What You Need To Know About Your Child's Tourette Syndrome
Your child has been behaving strangely and after a doctor's visit, your worst fears have been confirmed: they have Tourette Syndrome. This problematic condition will make life difficult for you and your child, but it can be dealt with if you understand what you're getting into.
What Tourette Syndrome Is
Tourette Syndrome is a neurological condition that causes people to exhibit motor tics over which they have no control. Simple tics are brief and repetitive motions, such as eye blinking and grimacing or vocalization, such as throat clearing.
Complex tics often involve moving the whole body while vocal tics can include words or even sentences. The "swearing" element of Tourette Syndrome is real, but only affects 15% of people with Tourette Syndrome. Often, the prevalence of these tics increases with an increase in anxiety.
When it Becomes Apparent
Tourette Syndrome can affect anyone, but it has been found to be more prevalent in boys. It rarely manifests itself at birth: most children who suffer from Tourette Syndrome show no symptoms until they are at least 5-7 years old.
At that point, they may begin exhibiting the wide range of tics that characterize the syndrome. Often, these symptoms become less severe as a person ages, but not always. Unfortunately, doctors have yet to pinpoint an exact cause for the condition.
How You Can Redirect
It is possible to redirect your child when they are suffering from Tourette tics. Sometimes simply talking to them will force them to pay attention to you and their tics may subside. Often parents have luck taking their children for a walk or getting them some exercise.
Unfortunately, that isn't enough to eliminate tics and your child may need to receive medication and cognitive-behavioral therapy to alleviate their symptoms. Cognitive-behavioral therapy uses redirection and reinforcement to try to steer children away from their tics.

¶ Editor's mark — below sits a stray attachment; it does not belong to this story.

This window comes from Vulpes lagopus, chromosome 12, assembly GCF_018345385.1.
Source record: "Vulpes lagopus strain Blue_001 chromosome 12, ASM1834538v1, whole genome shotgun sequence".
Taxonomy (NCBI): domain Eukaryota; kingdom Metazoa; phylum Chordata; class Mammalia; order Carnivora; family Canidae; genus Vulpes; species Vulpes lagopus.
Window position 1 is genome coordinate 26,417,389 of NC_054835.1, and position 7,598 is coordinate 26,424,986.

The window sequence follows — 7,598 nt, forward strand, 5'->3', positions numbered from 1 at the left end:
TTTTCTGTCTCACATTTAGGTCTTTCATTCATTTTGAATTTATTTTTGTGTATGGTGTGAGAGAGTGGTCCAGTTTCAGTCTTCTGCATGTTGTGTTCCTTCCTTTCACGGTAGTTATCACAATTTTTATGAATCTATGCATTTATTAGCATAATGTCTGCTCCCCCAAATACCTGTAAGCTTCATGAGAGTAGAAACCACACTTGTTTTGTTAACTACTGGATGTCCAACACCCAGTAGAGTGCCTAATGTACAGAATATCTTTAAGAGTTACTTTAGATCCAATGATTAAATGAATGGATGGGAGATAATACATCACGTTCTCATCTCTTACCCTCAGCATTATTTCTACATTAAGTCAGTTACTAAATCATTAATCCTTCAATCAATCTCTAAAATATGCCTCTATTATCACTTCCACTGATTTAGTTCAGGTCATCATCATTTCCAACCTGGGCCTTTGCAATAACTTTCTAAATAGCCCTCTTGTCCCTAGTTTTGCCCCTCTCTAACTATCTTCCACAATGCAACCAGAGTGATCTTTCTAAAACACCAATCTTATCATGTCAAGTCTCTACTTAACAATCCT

Sometimes this process works to ease symptoms in that it helps reset some of the neurological patterns that may cause Tourette Syndrome. Unfortunately, Tourette Syndrome has no cure.
Are Rage Attacks Connected to Tourette Syndrome?
For years, people have linked rage attacks and Tourette Syndrome due to the unpredictability of both. Rage attacks are those moments in a child's life when they fly into an inexplicable rage at the slightest provocation. However, science has never found a link between Tourette Syndrome and rage attacks.
That said, many children with Tourette Syndrome do show symptoms of severe anger and frustration due to their inability to control their tics. Soothe their frustration any way you can and try to calm them down.
This information should help guide you towards a proper parenting style for your child with Tourette Syndrome. However, if you're struggling to stay patient or can't find a method that works for you, don't be afraid to attend a parenting class (such as those offered by Pregnancy Resources) for people like you.